“Nothing… what on earth is Nothing”
In mathematics, “nothing” does not have a technical meaning. The number zero is often used interchangeably with the term. It could also be said that a set contains “nothing” if and only if it is the empty set, in which case its cardinality (or size) is zero.
In other words, the word “nothing” can be an informal term for an empty set. I had 2 apples, ate them and have none left. Although there is nothing left in the set, it doesn’t mean there are no apples left in the world, apples still grow on trees.
In physics, the word nothing is not used in any technical sense either. A region of space is called a vacuum if it does not contain any matter, although this is misleading because a vacuum contains atomic particles and energy. In fact, it is impossible to construct a region of space that contains “absolutely” no matter.
So the million dollar question is what is nothing?
You cannot imagine what no-thing would look like because the moment you apply any concept to describe nothing – ‘nothing’ immediately becomes some-thing. Isn’t nothing merely a fool’s gold, a fancy metaphor that is used to describe some invisible quality that does not exist in any real sense of the term. If so, why is it a term readily adopted into some scientific disciplines to describe something that is supposed to be real?
I quote the following from eminent scientist Sir Roger Penrose (a leader of black-hole science) as:
“Time and space had a finite beginning that corresponded to the origin of matter and energy. The singularity didn’t appear in space; rather, space began inside of the singularity. Prior to the singularity, nothing existed, not space, time, matter, or energy – nothing”
I’m not setting out to criticize a man of Penrose’ stature – but isn’t this kind of thinking in conflict with common sense, as well as ancient understanding of cycles and eternal existence? The Mayans, for example, regarded the universe as consisting of cycles. Many Native American Indians regarded the ‘circle’ as sacred, Cherokee’s wisdom states that the “world works according to the way of the circle”. Therefore, I find it rather curious that we look at the ‘circle’ or the ‘zero’ and see it as a symbol representing ‘nothing’, or something that has no value, rather than recognising it for its infinite or never ending qualities as championed by ancient ancestors.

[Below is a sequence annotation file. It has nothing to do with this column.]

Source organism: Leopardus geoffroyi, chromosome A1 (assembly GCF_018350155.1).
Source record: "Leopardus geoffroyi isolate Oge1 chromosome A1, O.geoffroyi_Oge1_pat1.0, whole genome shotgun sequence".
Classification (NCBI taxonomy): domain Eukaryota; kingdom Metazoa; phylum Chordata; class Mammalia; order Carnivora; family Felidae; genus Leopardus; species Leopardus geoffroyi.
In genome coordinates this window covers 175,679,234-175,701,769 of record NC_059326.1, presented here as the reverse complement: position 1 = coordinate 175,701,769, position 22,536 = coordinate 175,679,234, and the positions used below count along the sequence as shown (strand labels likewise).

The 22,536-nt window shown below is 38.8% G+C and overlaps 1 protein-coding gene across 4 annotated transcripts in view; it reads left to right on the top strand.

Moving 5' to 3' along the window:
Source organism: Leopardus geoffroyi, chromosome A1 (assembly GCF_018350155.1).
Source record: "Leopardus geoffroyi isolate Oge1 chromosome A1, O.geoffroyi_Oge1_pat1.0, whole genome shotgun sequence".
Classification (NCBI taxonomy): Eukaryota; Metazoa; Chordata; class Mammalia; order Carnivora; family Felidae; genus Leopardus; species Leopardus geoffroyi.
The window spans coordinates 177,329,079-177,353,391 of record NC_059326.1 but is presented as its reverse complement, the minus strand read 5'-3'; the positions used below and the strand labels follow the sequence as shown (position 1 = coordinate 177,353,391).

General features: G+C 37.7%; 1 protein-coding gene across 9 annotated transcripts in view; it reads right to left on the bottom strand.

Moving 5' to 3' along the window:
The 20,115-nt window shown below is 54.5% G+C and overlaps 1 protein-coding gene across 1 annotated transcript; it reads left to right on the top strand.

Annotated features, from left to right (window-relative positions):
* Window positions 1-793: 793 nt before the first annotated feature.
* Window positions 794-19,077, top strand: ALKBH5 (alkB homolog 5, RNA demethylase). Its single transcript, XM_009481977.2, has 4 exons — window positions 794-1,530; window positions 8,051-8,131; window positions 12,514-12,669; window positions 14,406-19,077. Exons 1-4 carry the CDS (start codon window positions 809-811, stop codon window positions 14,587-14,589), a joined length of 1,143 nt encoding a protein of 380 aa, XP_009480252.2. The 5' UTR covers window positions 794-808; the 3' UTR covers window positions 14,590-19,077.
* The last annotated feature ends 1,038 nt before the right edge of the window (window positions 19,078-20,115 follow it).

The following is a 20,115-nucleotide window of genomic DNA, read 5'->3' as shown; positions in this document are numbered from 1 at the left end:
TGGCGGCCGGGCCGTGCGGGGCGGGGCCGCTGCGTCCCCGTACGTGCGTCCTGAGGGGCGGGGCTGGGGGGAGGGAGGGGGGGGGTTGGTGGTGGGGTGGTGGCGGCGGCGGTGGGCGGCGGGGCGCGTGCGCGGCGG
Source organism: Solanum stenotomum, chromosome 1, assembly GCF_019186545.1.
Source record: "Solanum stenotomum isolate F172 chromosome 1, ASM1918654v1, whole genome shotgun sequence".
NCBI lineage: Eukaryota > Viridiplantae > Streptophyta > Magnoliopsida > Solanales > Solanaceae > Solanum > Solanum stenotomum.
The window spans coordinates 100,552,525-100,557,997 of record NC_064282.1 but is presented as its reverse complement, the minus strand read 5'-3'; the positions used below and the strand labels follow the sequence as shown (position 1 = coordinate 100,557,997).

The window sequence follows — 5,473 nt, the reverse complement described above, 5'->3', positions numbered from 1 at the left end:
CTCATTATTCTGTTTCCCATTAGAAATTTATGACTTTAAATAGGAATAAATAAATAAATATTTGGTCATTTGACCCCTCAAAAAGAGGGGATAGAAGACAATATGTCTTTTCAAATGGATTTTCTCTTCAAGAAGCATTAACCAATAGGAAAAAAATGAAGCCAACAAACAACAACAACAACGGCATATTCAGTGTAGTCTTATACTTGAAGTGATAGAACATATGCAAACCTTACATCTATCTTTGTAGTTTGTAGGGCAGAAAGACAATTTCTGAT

Aesthetically speaking, the modern symbol that represents nothing is strikingly similar to the Ouroboros.
This ancient symbol makes reference to the ‘cyclic’ nature of creation and self reference. Embedded into this reference is the association with ‘apperception’ and its through this that we gain a rather stunning insight into a deeper understanding that was shared by our ancestors;
Apperception (from the Latin, ad-: “to, toward, or to go near” and percipere: “to perceive, gain, secure, learn, or feel”) is a term that can describe various aspects of perception and consciousness in such fields as psychology, philosophy and epistemology. (Wikipedia)
So a key question for me is why is there such disparity between ancient and modern view-points?
Philosophically and morally speaking the difference between the two philosophies is as vast as the cosmos itself, both viewpoints are potentially Life or Mind altering in their own right.
Nothing is an illusion. It is a word that has no real meaning and yet it is so often used to “prop-up” scientific arguments. Nothing has no basis in reality. You cannot see, touch, taste, smell and hear nothing. There is no cul-de-sac in the universe where nothing will be discovered, nor will you ever own a piece of nothing – apart from the idea you have in your imagination, but even then, the idea of nothing is actually something!
So when your science teacher says to you that the universe “spontaneously” created itself out of nothing you can politely argue against this counter-intuitive speculation by asking them to verify such a statement by showing you what nothing IS outside of purely philosophical abstractions.